Characterizing patterns of substance use in trauma exposed youth

Shaunna L. Clark, Cody G. Dodd, Leslie Taylor, Sunita Stewart, Nancy Yang, Jeffrey D. Shahidullah, Andrew G. Guzick, Robyn Richmond, Nazan Aksan, Paul J. Rathouz, Justin F. Rousseau, D. Jeffrey Newport, Karen Dineen Wagner, Charles B. Nemeroff

Research output: Contribution to journalArticlepeer-review


Objective: Previous work investigating the impact of childhood trauma on substance use and co-occurring psychiatric disorders has primarily been conducted in adults or on specific trauma types. This limits understanding of traumas impact in childhood and how different types of traumas play a role. We sought to characterize substance use in a sample of trauma-exposed youth in the context of psychiatric comorbidities. Method: 1152 youth from the Texas Childhood Trauma Research Network (TX-CTRN) that were exposed to at least one trauma meeting DSM-5 Criterion A were assessed for current substance use and psychiatric diagnoses. Latent class analysis was used to identify patterns of substance use. To characterize these patterns, we examined if demographics, number of trauma types experienced, or childhood psychiatric disorders predicted class membership. Results: We identified four primary patterns of substance use: Non-use (66.1%), predominantly alcohol use (19.7%), predominantly cannabis use (4.5%), and polysubstance use (9.7%). Compared to the non-users, polysubstance users tended to be older, Non-Hispanic White, have experienced more types of trauma. They were also more likely to have fulfilled diagnostic criteria for suicidality and ADHD. Comparisons among the substance using classes were more nuanced. Conclusion: The findings highlight the need for universal assessments of trauma, substance misuse, and mental health symptoms in youth as the presence or absence of their co-occurrence has implications for treatment.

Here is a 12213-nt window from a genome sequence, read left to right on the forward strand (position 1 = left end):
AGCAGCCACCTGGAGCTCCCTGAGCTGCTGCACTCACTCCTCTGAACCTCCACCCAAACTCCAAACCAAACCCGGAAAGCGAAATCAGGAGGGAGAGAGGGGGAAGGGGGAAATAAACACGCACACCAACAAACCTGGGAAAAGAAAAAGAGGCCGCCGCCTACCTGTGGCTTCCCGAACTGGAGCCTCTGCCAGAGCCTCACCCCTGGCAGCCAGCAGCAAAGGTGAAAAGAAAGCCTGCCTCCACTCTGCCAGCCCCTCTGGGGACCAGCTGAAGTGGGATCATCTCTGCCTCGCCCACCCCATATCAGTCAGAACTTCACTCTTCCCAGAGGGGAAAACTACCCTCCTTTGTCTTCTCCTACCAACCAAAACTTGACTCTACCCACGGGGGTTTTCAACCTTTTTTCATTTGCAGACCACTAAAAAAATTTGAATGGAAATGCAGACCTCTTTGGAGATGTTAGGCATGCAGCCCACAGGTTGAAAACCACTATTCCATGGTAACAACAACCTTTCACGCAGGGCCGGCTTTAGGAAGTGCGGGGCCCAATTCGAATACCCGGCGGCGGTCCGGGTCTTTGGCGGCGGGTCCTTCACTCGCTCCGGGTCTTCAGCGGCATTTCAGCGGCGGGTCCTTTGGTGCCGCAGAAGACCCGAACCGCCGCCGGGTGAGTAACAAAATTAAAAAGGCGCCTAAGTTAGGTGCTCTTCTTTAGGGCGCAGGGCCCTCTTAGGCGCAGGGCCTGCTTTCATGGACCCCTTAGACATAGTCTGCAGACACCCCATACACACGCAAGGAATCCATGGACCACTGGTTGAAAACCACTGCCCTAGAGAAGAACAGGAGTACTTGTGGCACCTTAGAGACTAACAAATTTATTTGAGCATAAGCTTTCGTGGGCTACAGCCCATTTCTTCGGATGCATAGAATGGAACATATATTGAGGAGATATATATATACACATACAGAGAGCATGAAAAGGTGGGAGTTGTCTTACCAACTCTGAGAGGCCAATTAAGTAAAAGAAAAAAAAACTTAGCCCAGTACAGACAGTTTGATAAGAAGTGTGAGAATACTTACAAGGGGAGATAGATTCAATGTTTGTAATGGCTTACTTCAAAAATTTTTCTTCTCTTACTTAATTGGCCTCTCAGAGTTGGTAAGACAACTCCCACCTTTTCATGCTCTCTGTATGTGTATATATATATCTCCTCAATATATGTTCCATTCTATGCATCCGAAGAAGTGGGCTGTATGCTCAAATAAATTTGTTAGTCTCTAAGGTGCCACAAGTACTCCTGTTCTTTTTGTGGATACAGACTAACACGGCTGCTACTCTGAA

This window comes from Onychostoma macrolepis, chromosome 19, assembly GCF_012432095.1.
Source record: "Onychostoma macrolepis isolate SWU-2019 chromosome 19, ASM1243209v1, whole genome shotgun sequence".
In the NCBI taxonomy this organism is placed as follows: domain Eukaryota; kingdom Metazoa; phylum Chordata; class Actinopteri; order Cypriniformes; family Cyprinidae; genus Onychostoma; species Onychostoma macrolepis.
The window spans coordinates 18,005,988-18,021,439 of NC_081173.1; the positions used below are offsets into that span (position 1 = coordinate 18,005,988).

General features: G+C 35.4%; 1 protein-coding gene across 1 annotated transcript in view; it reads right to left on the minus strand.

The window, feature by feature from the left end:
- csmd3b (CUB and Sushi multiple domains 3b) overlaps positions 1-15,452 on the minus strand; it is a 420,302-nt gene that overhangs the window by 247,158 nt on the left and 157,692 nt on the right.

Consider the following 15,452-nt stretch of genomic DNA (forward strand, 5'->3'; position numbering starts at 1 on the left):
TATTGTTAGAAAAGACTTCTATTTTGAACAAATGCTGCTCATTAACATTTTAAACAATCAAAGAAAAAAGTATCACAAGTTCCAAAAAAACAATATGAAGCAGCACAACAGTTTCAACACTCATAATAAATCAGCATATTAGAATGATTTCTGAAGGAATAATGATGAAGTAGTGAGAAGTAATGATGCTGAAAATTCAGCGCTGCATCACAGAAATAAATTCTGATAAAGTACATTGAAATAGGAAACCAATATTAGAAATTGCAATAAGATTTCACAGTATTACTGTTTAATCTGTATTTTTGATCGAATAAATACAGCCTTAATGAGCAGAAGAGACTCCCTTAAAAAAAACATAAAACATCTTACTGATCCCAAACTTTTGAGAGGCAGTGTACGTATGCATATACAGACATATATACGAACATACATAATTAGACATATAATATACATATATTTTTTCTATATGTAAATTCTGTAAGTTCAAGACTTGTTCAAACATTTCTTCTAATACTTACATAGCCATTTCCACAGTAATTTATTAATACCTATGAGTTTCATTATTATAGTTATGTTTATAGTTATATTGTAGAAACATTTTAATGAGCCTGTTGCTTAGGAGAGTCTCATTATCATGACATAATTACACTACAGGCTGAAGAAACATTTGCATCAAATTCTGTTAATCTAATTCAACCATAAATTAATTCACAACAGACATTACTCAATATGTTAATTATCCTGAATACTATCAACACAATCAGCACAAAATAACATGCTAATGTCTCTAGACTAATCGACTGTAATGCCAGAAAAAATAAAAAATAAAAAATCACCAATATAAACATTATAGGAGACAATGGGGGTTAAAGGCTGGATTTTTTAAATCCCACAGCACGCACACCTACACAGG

Original languageEnglish (US)
Pages (from-to)1-9
Number of pages9
JournalJournal of Psychiatric Research
StatePublished - Nov 2023


  • Alcohol
  • Cannabis
  • Childhood trauma
  • Nicotine
  • Polysubstance use

ASJC Scopus subject areas

  • Psychiatry and Mental health
  • Biological Psychiatry


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